On this week's encore broadcast of Mountain Stage, guest host Larry Groce welcomes Wilco back to the show for their fourth appearance since 1996. Also joining us is blues man Guy Davis, alt-folk singer and songwriter Peter Case, and Grammy Nominated songwriter and producer Garrison Starr.Continue Reading Take Me to More News
Merry Xmas! How many times do you see that during the holidays? And every time it appears, I hear someone complain that we should not take the Christ out of Christmas!
But putting an X in place of Christ is not sacrilegious at all. In fact, it is an ancient and sacred way to honor both Christ and the early Christian martyrs.
In First century Rome, Christians were persecuted. If they were revealed as being a Christian, they were arrested and forced to star in a new form of theatrical entertainment – thrown into an arena with lions, with the audience roaring as they were killed.
It was illegal to be a Christian and to worship in any way.
But, those early Christians were a determined people. They held secret worship services deep in the catacombs, underground burial sites. They would mark the outside of the catacomb with an X. The X is the Greek letter Chi and is the first letter in writing the name of Christ. First century Rome was strongly influenced by Greek culture and learning and the Greek alphabet was common.
Furthermore, there was another nuance. Not only did the X stand for the first letter of Christ’s name, if you tipped it on its side, it becomes a cross. So, X marked the place of secret place of worship.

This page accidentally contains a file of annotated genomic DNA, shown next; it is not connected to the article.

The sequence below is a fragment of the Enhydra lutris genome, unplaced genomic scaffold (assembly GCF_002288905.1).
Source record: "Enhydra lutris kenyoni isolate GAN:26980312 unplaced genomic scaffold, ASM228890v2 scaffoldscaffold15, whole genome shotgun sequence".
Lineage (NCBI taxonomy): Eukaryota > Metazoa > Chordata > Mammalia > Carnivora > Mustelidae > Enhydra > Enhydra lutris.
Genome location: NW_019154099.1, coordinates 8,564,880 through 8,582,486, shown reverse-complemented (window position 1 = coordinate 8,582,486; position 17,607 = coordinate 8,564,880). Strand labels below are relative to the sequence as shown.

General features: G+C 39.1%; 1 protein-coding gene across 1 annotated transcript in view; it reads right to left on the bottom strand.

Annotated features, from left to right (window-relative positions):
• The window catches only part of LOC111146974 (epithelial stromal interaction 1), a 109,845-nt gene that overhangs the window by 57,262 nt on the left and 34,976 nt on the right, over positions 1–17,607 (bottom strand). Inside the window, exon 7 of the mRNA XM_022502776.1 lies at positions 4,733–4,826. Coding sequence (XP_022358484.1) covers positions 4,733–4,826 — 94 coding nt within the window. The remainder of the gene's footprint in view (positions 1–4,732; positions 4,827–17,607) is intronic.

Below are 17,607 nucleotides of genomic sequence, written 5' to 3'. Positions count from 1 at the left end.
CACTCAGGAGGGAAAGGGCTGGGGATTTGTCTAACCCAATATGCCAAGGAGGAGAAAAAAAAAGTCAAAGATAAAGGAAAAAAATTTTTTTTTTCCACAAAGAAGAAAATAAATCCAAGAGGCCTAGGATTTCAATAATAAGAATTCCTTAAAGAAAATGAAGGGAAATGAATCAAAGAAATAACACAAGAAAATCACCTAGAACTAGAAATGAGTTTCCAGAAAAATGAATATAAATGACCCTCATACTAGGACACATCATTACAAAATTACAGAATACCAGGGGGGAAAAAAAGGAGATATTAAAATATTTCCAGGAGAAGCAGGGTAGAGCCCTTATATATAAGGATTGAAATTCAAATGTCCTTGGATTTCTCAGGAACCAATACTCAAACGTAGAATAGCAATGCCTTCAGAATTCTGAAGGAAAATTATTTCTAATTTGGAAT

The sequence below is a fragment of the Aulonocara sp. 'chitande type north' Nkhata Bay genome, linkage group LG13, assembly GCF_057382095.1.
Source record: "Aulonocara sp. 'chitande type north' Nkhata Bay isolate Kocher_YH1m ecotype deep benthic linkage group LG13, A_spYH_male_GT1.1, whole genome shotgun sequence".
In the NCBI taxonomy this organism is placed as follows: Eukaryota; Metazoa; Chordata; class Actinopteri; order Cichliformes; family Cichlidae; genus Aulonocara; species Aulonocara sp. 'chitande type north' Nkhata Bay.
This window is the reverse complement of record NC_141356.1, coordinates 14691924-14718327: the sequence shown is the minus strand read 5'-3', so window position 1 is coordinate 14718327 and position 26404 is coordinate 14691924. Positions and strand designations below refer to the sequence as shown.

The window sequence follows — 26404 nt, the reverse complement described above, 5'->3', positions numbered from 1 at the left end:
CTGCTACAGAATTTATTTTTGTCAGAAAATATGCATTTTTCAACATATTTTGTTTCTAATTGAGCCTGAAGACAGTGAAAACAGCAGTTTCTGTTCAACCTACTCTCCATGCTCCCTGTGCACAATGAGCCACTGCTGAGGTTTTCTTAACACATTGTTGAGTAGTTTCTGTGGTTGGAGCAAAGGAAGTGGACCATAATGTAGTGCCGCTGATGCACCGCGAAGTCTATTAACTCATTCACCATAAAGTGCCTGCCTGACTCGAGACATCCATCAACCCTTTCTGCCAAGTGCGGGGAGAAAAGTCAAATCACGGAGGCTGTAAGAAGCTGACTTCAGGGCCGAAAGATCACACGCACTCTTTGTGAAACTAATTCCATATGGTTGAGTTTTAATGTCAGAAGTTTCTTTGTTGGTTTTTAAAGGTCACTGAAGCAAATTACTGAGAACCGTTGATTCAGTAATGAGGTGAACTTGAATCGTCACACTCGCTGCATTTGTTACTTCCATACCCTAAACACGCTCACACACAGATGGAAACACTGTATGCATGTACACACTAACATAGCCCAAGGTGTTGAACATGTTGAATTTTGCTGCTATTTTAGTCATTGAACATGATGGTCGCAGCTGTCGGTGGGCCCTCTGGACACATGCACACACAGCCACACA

Yes, “X” did mark the spot.
I had a chance to visit one of those ancient catacombs when my sister and I toured the country of Malta, in the Mediterranean. The guide led us down narrow corridors hewn from jagged rock. The stone floors were uneven and rough. On either side there were open shelves with exposed, ancient skeletons.
Deep in this underground maze, we came to an early altar. It had been fashioned out of stone in the 1st century. Since it was protected from light and air, you could still see the remnants of deep red and blue paint. Benches were also carved out of the stone so that about a dozen people could sit. We each held a flashlight, and I could imagine the magic and mystery evoked when these early Christians met by candlelight to worship their Lord in spite of danger and persecution.
It was an inspiring experience. Those people risked their lives to follow their faith. I ask myself, if I lived in those times, would I have been so brave? I like to think that I would, but how can I know?
We become complacent in the comparative ease of the 21st century. We don’t speak out against injustice or hatred. We don’t passionately support a cause or a belief. It is too easy to look away when someone else is in pain.
And so, in this season of long nights, we have the opportunity to look for our own light; to follow the path of our own maze, however jagged or rough. Throughout time, every culture and every religion has found this season of darkness to be a time to hope for the light.
I wish for each of you the chance to find your own light.